That Funny thing called “Local Church.”

You know me – “Mr. I don’t call Myself a Christian” guy.  Several times a month someone will ask me this question; “So Carl, do you guy to a church in Denver?” Interesting they don’t ask me what they probably ask most other regular Christians. Which is “WHERE do you go to church?”  Just assuming they would go to a church…. Well not with me. They want to know IF I go somewhere.  (And they probably don’t ask Chris this question either – just me).   Hmmm?

So…you ask. What’s the answer?

We go.  Faithfully (when I’m in town – Chris more often).  A great church just down the road called Mountain View Community Church.  Good people there. Good and godly people leading as well.

Here’s the deal when it comes to “going to church.”  I think most of what we think about church is confused, and sometimes downright wrong.  The very question “Where do you go to church” shows how confused we are. How many times have we heard someone say “The church is not a place, but a people” and we still don’t get that right. We all know it. Believe it. But we forget.  (Sort of like “following Jesus” – we forget).

Of the 1000 or so people that show up at “our church” every Saturday night and Sunday morning (four identical weekend services), the vast majority are the best folks in the world. Some know Jesus. Some don’t. Some aren’t sure.  But they’re mostly really good people.  80% just show up and get served. 20% do something.  Pretty normal stats, I’d say.

So why do we go? Why does Chris help lead with the women? Why do I speak there when I can and meet with folks “from church?”  Why do we care to be involved when, in so many ways, our church perpetuates the notion that you “go to a church on Sundays” and that it’s a spectators sport. Here’s why:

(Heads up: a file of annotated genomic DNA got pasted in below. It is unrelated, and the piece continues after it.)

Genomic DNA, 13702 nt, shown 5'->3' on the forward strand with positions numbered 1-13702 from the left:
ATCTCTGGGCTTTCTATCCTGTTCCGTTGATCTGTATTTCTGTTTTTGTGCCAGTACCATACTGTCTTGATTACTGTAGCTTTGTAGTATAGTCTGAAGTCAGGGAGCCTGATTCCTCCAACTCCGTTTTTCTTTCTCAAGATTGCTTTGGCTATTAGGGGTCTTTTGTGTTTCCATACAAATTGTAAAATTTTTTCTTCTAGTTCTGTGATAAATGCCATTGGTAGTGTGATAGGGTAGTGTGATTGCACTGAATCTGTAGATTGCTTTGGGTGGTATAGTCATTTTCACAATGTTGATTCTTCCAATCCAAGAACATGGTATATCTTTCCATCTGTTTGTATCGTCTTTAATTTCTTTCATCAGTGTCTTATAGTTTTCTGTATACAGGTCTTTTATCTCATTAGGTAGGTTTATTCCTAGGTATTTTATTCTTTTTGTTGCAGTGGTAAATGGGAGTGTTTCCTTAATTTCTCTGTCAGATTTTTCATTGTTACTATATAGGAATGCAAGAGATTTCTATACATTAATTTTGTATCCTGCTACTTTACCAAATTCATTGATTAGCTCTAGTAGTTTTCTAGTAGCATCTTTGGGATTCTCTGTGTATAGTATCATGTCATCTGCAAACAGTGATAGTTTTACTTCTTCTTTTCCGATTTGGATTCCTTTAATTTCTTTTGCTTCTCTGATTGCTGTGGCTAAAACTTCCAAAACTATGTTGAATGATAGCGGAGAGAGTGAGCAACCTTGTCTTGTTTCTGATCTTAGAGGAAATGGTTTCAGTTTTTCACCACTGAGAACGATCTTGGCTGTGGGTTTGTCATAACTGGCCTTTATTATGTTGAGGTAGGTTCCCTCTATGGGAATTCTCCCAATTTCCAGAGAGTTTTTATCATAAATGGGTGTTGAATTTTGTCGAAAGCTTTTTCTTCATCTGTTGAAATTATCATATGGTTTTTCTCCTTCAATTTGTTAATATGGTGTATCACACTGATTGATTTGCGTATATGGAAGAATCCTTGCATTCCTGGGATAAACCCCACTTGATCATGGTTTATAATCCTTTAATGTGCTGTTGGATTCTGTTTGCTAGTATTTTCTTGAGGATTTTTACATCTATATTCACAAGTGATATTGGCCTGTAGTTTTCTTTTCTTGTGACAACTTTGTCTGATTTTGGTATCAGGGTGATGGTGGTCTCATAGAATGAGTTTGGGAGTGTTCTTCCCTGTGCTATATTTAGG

They’re people. God likes people. Who cares if they’re this way or that. Or if the worship is a 9 or a 1 on the scale of 1-10. Or if the preaching is wonderful or mediocre.  They’re people.  And God commands us to love people. Where else can we find 1000 of them to love so easily?
We do learn. I’d say every time we walk away with a new thought or a new way to live.  That’s a good thing!
We might be able to slap someone on the back and say “How’s life?”  And actually care. Maybe even pray with them.  That’s pretty cool, eh?

There are other reasons, of course. But those three are good enough for us to “go.”  We should be the church. We should understand what that means.  Think deeply about biblical community. And in the meantime – in case you can’t find those folks – you “go to church.”  Settle in. Make the most of it. Don’t be grumpy. Don’t judge. Enjoy. Contribute.  If you don’t like it – do something about it. Don’t boycott.  Don’t walk away.  Be part of the solution!


  1. emhumphries says:

    Hey Carl,

    Sounds like you switched audiences midstream. There is (as you well know) many views upon church and church going. And, as you have so well pointed out, many people who know of your “stance” on Western Christianity in Cultural Context often don’t know how to approach you in question (as though trying to preemptively phrase the dialogue in a way that still gets them the answer they were looking for), when they’re really just wanting to know, “do you participate in this cultural expectation of mine of going to a church?” At least that’s what I’m hearing. I find myself in a similar boat often even though I participate with 3-4 fellowships with my wife each month.